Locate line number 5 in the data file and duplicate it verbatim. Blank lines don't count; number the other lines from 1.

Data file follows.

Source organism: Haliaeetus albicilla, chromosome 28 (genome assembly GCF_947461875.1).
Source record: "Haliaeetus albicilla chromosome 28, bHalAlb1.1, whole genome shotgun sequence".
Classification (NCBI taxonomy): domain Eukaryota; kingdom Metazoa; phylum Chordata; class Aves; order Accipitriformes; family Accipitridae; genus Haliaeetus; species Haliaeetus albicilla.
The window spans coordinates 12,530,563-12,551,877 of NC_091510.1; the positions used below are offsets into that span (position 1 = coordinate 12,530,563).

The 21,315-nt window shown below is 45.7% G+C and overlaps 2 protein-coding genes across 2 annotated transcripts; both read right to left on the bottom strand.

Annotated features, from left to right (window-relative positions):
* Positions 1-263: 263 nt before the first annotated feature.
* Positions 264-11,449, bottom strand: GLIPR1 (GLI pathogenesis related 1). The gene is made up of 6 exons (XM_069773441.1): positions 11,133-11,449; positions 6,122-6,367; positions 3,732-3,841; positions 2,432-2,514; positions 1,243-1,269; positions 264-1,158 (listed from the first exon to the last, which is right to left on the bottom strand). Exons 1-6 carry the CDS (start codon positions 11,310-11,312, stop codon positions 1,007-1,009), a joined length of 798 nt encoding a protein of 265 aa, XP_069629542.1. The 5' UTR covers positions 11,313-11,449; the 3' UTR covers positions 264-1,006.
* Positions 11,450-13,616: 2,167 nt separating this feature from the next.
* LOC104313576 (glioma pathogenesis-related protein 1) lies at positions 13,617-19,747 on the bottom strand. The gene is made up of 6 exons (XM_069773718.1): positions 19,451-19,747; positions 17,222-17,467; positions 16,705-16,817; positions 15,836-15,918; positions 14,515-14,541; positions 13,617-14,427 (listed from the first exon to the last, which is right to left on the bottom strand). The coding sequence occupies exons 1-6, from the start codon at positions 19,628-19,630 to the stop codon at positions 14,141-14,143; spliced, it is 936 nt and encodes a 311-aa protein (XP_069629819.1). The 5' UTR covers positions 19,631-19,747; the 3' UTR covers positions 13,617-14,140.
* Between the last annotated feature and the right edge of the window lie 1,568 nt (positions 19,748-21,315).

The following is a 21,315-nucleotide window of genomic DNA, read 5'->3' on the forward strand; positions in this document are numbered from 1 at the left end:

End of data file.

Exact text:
The 21,315-nt window shown below is 45.7% G+C and overlaps 2 protein-coding genes across 2 annotated transcripts; both read right to left on the bottom strand.